copyright as gavel

I'm pilfering a phrase from Siva Vaidhyanathan, who wrote an excellent article called "Copyright as Cudgel," noting how producers often use copyright infringement charges as a political weapon. here's a variation on the theme: the Republican Study Group, a subcommittee of House Republicans, had to apologize yesterday for suggesting that Speaker Nancy Pelosi had violated copyright. Her office had posted clips to YouTube of C-SPAN footage of the debate about Bush's Iraq "surge" plan, then embedded them into her website, "The Gavel". As it turns out, the footage shown on C-SPAN is shot by Congressional cameras, and C-SPAN enjoys no copyright over it; as government information it is in the public domain. The GOP claimed they had received conflicting information from C-SPAN, but I suspect they saw what they thought was an opportunity to hit the new Democratic Speaker of the House in the ribs.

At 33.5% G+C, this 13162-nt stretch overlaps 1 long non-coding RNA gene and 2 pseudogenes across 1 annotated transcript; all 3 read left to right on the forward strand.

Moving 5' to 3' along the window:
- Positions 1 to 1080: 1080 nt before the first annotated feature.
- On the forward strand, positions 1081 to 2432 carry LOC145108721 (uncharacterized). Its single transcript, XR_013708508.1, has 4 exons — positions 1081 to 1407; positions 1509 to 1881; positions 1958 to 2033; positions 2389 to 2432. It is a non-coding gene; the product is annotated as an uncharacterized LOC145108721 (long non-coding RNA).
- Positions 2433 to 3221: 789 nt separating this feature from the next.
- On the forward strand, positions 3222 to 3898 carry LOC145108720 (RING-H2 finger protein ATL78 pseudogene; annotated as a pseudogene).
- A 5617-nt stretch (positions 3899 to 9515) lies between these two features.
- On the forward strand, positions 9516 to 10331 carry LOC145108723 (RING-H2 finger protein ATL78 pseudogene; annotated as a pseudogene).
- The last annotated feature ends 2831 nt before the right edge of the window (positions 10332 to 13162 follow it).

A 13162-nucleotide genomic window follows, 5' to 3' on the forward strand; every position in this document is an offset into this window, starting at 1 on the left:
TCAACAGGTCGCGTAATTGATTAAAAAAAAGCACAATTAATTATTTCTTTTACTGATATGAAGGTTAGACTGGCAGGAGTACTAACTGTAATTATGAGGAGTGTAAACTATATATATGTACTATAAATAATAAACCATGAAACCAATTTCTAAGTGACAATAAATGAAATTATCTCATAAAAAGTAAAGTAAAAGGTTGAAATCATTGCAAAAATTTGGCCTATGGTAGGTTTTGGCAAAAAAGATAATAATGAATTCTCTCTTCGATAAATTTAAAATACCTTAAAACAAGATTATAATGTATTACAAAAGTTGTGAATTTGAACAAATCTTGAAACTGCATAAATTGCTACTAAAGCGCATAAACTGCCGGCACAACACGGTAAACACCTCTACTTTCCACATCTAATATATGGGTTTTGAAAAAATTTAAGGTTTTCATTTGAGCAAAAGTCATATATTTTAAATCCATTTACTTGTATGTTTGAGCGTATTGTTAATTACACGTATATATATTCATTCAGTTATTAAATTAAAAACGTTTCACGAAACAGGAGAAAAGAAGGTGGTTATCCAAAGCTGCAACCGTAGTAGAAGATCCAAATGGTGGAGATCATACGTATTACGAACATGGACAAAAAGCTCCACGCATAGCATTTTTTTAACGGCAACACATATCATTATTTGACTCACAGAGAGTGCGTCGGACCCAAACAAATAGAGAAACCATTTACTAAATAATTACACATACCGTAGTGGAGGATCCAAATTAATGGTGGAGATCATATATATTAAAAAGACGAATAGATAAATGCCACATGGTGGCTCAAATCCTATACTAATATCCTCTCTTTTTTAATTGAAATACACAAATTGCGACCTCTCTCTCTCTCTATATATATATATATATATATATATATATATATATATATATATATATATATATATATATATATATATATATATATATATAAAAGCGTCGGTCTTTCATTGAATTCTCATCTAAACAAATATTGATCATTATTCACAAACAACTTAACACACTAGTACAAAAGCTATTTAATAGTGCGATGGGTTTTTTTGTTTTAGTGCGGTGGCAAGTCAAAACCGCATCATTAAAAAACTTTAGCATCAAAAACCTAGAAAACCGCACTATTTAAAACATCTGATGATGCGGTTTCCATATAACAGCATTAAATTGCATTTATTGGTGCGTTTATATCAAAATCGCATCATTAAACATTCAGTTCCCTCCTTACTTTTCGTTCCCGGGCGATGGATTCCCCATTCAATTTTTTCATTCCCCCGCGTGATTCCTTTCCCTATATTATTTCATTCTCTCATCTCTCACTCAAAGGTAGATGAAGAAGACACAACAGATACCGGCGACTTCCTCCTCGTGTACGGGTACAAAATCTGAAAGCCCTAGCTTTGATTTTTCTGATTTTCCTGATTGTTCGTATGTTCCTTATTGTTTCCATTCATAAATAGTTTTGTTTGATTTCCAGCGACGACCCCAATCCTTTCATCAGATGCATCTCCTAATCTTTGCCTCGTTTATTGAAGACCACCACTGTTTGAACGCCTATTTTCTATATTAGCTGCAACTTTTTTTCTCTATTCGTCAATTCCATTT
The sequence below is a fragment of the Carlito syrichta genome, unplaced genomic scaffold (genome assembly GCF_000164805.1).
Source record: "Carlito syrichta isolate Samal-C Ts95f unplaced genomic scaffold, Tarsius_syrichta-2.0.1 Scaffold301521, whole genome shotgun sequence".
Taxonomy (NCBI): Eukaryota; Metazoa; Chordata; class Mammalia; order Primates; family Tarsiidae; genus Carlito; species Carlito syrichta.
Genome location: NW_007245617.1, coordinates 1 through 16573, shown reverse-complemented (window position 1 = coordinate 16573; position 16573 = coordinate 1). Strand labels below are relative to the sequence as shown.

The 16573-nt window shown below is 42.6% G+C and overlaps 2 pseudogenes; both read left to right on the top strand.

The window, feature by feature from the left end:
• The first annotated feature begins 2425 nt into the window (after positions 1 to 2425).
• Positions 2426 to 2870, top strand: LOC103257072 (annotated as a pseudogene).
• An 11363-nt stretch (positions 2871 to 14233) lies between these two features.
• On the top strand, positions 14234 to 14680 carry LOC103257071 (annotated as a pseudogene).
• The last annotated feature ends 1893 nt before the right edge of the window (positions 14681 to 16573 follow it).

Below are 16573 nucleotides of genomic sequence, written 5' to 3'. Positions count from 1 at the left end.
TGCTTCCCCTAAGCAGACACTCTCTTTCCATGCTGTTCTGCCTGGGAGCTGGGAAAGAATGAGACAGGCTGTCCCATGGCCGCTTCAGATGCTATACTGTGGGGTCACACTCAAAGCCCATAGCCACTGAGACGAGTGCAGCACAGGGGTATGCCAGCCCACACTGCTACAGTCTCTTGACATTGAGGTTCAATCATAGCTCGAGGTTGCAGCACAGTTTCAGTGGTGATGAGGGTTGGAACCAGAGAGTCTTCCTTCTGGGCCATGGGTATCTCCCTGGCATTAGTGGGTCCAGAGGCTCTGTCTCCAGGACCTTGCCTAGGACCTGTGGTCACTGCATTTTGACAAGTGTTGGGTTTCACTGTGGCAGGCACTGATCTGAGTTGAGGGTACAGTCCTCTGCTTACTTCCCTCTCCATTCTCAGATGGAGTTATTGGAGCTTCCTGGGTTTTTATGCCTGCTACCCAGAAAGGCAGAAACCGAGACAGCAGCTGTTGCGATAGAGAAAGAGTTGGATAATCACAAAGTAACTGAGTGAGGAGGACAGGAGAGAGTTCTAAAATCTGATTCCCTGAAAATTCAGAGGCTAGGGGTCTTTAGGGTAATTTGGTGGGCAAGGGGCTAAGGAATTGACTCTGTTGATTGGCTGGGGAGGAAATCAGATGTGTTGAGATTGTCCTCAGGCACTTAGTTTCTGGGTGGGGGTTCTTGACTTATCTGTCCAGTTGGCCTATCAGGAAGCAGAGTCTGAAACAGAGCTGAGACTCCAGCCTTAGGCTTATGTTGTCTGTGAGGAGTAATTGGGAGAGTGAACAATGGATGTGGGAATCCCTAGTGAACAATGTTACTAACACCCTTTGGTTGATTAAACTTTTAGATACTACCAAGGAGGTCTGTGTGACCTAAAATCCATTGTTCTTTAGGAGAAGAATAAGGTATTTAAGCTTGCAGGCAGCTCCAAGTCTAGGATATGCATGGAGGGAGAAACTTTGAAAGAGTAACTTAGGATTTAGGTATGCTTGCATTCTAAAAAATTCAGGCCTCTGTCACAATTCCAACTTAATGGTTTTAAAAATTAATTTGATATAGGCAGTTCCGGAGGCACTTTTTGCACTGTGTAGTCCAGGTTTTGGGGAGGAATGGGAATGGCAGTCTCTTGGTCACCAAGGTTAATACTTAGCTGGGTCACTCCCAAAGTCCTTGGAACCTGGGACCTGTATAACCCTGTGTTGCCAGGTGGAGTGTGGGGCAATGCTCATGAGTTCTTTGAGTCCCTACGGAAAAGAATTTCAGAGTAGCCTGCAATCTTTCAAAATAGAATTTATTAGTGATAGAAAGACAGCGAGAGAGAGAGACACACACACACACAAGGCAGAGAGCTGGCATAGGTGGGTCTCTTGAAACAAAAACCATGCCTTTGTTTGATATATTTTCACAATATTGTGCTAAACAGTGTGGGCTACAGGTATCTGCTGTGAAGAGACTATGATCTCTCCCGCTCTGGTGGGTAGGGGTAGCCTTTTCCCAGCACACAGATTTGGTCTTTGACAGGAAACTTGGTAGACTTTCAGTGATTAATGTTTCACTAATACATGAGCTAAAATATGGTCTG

This is a bit different than the kind of use, or misuse, of copyright that Siva was talking about; copyright is also a cudgel when a copyright owner sends out cease-and-desist letters that threaten DMCA lawsuits, even if the use being made is arguably within the user's rights, and depend on the user not daring to get in an expensive court battle with a major corporation. This is the "chilling effect" that comes with such doctrines. But here we have a curious use of copyright, the desire to embarass someone for having potentially infringed. I must say, its a risky move: even if C-SPAN did have copyright over the footage, Pelosi's office could have gotten their authorization to use it, or have made a reasonable fair use claim. It strikes me as being a product of the copyright paradigm we're in at the moment, where (a) television footage available on YouTube must obviously be illegally posted there, (b) video with a channel's logo on it is obviously theirs, (c) use of copyrighted work is obviously infringement, and (d) the accusation of copyright infringement will turn people against the infringer. All four of these assumptions are flawed, but the certainty with which they are commonly held is palpable.

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